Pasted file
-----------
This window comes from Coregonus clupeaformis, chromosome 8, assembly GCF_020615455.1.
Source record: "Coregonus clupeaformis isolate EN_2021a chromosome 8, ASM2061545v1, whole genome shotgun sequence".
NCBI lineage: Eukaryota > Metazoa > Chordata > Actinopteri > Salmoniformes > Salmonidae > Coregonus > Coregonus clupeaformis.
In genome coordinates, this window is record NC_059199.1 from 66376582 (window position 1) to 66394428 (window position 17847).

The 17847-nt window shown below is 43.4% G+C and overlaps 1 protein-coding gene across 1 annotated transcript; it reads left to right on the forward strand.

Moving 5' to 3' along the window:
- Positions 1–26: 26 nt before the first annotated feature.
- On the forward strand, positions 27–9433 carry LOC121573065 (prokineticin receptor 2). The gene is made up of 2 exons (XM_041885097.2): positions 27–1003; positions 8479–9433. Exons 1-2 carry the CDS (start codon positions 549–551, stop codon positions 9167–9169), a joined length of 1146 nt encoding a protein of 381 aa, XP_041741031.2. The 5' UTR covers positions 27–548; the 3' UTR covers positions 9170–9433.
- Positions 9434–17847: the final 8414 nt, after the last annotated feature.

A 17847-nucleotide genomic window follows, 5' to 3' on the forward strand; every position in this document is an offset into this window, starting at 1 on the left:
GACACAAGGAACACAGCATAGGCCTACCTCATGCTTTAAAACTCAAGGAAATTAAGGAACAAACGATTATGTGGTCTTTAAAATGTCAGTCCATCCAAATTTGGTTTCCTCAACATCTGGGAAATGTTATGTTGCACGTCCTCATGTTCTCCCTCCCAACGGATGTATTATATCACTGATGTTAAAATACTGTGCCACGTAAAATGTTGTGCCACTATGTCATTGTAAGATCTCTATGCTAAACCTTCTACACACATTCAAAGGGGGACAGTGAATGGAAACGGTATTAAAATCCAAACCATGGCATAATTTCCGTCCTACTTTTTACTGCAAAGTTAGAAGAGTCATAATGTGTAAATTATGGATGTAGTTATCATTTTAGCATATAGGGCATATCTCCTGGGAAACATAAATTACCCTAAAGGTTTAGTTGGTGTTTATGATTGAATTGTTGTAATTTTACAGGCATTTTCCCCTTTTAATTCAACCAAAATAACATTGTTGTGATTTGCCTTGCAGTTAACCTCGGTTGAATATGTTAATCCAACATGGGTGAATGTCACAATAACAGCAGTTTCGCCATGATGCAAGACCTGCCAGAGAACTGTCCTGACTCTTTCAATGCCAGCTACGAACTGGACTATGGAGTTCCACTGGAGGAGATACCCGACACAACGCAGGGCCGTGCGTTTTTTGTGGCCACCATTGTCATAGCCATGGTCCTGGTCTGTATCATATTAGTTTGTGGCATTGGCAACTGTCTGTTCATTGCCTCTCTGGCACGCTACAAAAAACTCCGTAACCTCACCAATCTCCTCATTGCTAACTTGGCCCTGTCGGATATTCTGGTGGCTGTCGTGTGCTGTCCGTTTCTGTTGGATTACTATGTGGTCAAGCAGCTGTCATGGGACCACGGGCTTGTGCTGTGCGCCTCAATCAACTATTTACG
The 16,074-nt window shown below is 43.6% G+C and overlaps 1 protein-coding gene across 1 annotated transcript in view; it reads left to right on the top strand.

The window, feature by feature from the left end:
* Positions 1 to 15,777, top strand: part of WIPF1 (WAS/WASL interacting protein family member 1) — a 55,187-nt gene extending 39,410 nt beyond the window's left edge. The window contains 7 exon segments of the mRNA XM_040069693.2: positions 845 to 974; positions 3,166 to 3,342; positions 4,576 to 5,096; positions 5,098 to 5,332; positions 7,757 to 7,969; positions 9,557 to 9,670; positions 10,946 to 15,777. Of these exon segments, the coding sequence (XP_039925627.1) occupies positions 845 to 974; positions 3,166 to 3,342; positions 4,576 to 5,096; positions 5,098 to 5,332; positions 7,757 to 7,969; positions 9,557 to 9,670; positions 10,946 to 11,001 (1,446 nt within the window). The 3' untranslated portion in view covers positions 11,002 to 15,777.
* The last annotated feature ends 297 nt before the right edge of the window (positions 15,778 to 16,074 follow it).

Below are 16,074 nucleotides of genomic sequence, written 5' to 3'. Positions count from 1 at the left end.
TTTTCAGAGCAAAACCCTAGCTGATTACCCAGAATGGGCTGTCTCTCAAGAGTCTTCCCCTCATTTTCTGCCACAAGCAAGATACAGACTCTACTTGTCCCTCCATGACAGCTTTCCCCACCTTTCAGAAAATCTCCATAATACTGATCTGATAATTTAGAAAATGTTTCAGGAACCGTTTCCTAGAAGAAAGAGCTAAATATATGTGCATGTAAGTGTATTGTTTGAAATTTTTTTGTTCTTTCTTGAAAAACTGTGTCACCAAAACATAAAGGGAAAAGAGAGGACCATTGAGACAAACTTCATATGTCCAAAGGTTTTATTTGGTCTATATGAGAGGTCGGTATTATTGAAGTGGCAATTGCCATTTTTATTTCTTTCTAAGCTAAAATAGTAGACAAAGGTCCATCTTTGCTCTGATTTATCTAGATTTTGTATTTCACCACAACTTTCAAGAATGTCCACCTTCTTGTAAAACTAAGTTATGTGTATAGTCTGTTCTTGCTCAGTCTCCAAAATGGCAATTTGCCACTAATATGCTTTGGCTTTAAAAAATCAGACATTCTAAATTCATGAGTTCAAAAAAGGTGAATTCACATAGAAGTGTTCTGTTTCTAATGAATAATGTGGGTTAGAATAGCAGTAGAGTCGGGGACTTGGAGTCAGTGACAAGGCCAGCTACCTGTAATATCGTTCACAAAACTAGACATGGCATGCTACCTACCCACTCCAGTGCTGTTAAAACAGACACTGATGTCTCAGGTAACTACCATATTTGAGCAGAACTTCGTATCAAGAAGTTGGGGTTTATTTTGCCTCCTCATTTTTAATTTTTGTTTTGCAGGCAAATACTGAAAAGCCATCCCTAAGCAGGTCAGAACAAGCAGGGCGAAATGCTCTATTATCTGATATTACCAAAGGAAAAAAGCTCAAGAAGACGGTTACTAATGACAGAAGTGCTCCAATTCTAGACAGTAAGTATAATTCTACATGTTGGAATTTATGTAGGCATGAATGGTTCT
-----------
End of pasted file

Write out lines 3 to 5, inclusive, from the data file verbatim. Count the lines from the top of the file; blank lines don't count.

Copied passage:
NCBI lineage: Eukaryota > Metazoa > Chordata > Actinopteri > Salmoniformes > Salmonidae > Coregonus > Coregonus clupeaformis.
In genome coordinates, this window is record NC_059199.1 from 66376582 (window position 1) to 66394428 (window position 17847).

The 17847-nt window shown below is 43.4% G+C and overlaps 1 protein-coding gene across 1 annotated transcript; it reads left to right on the forward strand.